For one of our current projects, we developed a Pinterest-style ‘share’ bookmarklet which, when clicked from your bookmarks toolbar, injects an iframe containing a share form on top of the page you’re currently on. We spent a good chunk of time really polishing it up and making for a good user experience. You can even log into the site through the frame using a special view, since sharing requires authentication. We also pre-populated the form with information from Facebook’s Open Graph if possible, to make sure users don’t have to enter unnecessary information. We excitedly delivered it to the clients, and while they loved it, they had one additional request—after sharing the page, make the frame disappear after a few seconds.
It seems simple: “self.close()” or some such thing. The problem is, for security reasons, as a framed page, you can’t just close yourself. You can’t even access any properties on your parent across different domains because it violates the same origin policy. So how does the parent (in this case, some other website) know when an article has successfully been shared if we have no way of telling it?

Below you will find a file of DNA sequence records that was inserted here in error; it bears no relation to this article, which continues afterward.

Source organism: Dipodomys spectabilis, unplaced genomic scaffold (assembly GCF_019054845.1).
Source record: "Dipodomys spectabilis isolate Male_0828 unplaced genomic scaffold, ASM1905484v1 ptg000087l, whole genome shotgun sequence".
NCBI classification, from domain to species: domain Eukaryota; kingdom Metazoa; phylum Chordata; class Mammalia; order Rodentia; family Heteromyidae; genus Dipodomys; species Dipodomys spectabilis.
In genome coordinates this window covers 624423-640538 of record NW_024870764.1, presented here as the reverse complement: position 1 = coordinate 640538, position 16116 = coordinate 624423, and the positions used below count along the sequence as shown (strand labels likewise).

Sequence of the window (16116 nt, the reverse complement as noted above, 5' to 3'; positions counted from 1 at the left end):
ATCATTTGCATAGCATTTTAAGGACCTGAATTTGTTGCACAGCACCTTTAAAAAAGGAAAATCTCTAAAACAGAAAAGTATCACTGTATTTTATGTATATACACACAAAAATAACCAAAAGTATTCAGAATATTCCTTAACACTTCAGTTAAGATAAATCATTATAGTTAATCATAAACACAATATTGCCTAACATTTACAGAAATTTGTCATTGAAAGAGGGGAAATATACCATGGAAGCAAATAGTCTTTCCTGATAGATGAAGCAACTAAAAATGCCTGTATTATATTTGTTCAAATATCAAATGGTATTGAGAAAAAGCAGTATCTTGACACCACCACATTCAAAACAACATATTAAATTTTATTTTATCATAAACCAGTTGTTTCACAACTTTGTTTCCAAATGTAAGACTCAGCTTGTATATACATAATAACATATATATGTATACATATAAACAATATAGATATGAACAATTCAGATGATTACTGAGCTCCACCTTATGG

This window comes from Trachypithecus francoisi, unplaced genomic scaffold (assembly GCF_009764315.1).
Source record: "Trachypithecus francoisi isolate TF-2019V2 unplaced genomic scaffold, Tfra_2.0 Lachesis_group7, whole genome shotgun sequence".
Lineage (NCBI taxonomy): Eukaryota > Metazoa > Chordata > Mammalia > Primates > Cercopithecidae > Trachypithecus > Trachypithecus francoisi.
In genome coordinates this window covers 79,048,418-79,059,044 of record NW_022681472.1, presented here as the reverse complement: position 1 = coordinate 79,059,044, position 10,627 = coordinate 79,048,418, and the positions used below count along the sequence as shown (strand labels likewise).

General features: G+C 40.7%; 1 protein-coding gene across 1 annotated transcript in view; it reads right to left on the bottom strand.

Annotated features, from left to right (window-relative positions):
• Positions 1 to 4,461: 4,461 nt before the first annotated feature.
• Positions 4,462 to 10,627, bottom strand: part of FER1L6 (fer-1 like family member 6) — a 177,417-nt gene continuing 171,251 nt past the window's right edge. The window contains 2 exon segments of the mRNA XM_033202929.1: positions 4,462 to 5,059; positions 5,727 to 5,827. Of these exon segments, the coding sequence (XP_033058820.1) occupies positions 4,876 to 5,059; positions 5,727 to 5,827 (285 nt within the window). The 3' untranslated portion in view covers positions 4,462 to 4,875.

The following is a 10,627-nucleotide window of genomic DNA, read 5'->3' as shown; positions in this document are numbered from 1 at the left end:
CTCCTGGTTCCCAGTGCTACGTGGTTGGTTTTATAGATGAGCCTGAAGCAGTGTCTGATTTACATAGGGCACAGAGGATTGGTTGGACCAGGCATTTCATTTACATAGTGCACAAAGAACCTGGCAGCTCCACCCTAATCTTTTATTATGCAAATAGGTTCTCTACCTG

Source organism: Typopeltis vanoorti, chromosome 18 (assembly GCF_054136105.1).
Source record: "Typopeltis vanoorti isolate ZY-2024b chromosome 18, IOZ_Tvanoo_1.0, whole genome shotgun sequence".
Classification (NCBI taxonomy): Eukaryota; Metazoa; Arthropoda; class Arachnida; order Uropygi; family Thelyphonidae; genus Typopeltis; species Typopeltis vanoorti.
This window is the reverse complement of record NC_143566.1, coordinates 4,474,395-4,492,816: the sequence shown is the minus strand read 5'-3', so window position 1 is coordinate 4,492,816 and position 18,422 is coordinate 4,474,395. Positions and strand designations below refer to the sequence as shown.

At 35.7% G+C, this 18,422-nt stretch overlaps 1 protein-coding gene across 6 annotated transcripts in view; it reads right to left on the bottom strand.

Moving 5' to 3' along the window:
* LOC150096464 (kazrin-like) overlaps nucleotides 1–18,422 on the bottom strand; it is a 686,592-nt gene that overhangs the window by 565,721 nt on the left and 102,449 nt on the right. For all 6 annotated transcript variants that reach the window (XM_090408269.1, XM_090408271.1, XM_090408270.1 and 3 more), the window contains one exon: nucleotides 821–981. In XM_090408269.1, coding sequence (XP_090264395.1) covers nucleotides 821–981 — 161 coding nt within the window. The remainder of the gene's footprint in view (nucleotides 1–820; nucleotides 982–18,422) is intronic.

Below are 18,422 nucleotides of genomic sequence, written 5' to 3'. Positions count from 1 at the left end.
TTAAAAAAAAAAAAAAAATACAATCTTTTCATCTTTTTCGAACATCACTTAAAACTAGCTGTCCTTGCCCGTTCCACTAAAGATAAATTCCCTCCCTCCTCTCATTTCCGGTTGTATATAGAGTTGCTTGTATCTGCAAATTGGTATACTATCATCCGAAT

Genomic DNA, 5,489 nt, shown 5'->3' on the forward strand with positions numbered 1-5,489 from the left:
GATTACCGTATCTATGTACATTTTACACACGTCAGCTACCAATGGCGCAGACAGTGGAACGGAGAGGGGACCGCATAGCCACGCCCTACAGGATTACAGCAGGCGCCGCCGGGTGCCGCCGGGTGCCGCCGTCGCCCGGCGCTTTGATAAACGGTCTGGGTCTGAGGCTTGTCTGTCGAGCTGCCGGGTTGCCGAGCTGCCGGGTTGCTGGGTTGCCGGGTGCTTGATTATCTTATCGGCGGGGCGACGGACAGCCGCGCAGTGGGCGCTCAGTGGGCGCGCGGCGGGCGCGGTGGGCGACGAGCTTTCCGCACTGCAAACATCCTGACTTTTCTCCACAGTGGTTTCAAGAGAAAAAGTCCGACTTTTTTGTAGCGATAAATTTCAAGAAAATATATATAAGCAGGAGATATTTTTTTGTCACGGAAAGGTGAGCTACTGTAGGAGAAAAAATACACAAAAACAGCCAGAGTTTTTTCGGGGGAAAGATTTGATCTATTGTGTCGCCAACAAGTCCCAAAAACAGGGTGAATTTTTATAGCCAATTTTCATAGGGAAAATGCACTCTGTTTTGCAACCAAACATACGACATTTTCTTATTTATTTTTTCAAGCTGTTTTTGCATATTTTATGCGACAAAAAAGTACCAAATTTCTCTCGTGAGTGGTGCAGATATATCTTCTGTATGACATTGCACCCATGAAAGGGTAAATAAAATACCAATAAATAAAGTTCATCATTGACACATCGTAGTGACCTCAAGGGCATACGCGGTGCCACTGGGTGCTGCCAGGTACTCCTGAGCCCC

For the problem at hand, that means setting up a listener on the parent and a messenger inside the frame. Here’s what I ended up with (shown in Coffeescript):
# For cross-browser compatibility eventMethod = if window.addEventListener then "addEventListener" else "attachEvent" eventer = window[eventMethod] messageEvent = if (eventMethod == "attachEvent") then "onmessage" else "message" # Listen for messages eventer(messageEvent, (event) => return if event.origin != myDomain setTimeout(@closeFrame, 3000) if event.data == 'autoclose' , false)
The interesting thing about the messenger is that we need to specify the domain (including protocol, hostname, and port, if applicable) the listener lives on. If we’re sharing an article on cnn.com (which we’ve injected our frame into with the bookmarklet), we need to pass ‘http://www.cnn.com.’ It’s also a best practice to check the origin of the event to make sure you’re only executing the callback if the message comes from a trusted source.
Now all that’s left to do is celebrate. I think I’ll go with a homebrew over a Dos Equis, though.